“I never used to think about it. Killing. We’re trained not to.”
Life after the military is nothing short of impossible for most soldiers. There are some, however, who manage to come out of active combat without nary a psychological scar and what appears to be enhanced abilities to mete out justice as they deem fit. It’s those characters that make books like Killer of Men from New Kingdom Entertainment. The graphic novel is written by Chris Calkins, Alexander Storm and Julian Brantley, illustrated by Manuel Martin, colored by Mauricio Finzon and lettered by Brantley.
Abriam is very good at killing. He’s had plenty of training at it too, both as a Marine and working for Blackwater; two employers who allow him to add very dangerous skills to his resume. Now though, he’s something of an independent contractor, with his latest job being the mob boss Klaus. Set against the backdrop of the ever-active Las Vegas, Abriam deals with all manner of obstacles in an effort to accomplish his contract.
Killer of Men realizes the fact that it’s really treading new ground, in terms of the hero being an almost invincible, macho hero subject to falling in love as a blind spot. The fact of the matter is that Killer of Men is littered with, well, killers of men, all of whom feel they’re more capable of dispensing death than the other. While the story itself is fairly ho-hum and full of double-crosses, the dialogue by Calkins, Storm and Brantley is probably the book’s biggest weakness. There are some really cheesy lines uttered by all of the characters and in some cases, no lines at all to accompany the action would’ve gone much further with the reader in terms of establishing the characters. It’s readily apparent that these men are proficient without having them actually explain why they’re so good.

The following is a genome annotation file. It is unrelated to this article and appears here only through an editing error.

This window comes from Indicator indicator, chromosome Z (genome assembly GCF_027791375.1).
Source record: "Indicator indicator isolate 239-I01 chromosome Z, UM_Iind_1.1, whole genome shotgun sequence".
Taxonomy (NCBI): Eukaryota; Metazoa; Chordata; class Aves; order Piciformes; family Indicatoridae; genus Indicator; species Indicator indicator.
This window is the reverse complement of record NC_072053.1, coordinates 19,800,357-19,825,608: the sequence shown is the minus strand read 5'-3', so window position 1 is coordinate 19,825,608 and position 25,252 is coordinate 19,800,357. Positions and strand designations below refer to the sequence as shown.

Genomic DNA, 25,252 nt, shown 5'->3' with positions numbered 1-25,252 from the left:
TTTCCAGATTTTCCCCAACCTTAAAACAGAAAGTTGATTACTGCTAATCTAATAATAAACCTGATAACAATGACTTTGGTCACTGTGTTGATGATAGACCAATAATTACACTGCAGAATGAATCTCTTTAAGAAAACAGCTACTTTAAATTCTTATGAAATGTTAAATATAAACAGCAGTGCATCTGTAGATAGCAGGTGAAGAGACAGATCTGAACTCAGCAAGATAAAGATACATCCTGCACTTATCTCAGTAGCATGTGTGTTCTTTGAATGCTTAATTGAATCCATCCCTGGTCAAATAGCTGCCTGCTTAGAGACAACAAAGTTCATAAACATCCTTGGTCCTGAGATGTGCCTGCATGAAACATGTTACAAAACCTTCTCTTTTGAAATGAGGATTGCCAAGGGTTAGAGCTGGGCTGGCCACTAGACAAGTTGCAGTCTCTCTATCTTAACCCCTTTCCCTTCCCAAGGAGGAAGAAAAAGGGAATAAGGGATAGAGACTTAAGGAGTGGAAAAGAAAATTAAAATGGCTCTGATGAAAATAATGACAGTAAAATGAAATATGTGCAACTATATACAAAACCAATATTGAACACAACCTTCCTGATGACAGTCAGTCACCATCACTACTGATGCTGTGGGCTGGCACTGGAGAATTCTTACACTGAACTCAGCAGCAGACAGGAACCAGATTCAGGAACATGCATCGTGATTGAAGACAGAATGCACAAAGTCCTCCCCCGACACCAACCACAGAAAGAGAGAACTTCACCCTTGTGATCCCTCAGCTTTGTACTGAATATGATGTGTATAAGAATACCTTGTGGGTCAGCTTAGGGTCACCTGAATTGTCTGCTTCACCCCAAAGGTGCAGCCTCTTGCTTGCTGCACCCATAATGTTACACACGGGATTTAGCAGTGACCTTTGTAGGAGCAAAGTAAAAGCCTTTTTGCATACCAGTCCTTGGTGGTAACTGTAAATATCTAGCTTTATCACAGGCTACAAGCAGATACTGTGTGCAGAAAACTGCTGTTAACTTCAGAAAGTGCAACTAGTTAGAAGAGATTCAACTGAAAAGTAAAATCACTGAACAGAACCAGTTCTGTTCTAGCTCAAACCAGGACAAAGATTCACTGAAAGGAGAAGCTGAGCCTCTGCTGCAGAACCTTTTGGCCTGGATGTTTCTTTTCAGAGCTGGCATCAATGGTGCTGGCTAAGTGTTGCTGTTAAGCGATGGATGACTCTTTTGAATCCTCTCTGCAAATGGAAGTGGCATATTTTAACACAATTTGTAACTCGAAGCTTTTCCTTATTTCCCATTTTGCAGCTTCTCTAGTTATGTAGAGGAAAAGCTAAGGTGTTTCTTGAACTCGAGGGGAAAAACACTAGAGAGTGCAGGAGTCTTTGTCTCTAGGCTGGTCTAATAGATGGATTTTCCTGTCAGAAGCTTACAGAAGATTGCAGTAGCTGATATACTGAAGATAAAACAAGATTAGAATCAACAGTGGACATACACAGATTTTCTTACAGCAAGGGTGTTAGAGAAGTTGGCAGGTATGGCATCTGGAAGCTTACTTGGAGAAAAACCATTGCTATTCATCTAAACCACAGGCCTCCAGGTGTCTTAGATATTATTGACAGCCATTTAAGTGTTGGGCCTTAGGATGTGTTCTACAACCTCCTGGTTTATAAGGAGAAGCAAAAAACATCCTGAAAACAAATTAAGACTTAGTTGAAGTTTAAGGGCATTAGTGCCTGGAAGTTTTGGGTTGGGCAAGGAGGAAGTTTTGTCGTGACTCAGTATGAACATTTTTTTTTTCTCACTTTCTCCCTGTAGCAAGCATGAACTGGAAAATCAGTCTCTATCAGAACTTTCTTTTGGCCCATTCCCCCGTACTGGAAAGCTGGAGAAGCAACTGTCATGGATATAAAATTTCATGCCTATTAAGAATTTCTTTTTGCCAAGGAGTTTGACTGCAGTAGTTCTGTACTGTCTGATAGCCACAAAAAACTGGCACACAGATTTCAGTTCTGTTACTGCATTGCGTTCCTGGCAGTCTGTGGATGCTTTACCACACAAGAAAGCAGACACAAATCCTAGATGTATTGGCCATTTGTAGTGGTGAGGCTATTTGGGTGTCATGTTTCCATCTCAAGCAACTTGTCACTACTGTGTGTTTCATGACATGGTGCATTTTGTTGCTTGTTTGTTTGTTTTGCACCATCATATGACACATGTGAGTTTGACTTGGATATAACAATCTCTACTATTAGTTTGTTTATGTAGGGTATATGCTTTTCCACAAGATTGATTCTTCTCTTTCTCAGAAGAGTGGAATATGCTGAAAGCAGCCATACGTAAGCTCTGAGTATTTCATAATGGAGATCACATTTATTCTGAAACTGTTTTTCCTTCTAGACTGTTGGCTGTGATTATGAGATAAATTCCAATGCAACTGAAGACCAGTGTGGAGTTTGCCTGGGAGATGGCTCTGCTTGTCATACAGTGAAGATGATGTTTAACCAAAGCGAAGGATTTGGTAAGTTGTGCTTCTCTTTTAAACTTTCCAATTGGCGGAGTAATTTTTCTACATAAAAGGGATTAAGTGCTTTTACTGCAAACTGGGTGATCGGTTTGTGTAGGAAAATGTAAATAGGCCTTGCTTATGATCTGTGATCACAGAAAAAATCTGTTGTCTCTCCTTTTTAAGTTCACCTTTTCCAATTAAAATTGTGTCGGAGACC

Martin’s illustrations are uneven throughout the book. There are some panels that appear to be more finished than the others and Martin doesn’t really spend too much time detailing the faces of the characters. There are also some perspective inconsistencies, such as when Abriam goes from towering over a character to looking shorter than another character. It’s clear that the team was attempting to add some variety to the book, but it does so at the expense of maintaining a persistent physical persona for some of the characters. While the panels largely follow the standard grid format, there are some instances where panels are offered as insets and full-page splashes, providing a slight break from the expected format.
Killer of Men is a story about betrayal and one man fighting his foes, both external and internal. That by itself isn’t really a problem, but the fact that the creative team didn’t really do much to add any unique spin on the proceedings hurts the story a little bit. It would have been nice if they deviated from that script somewhat and didn’t make the story so formulaic, rushing Abriam through all the expected character arcs to get him to the end. If you’re cup of tea happens to be nigh invincible, muscular men brimming with testosterone and the skill to shoot multiple people in sequence without missing or getting hit, then Killer of Men is right your alley.
Killer of Men is available now via Comixology.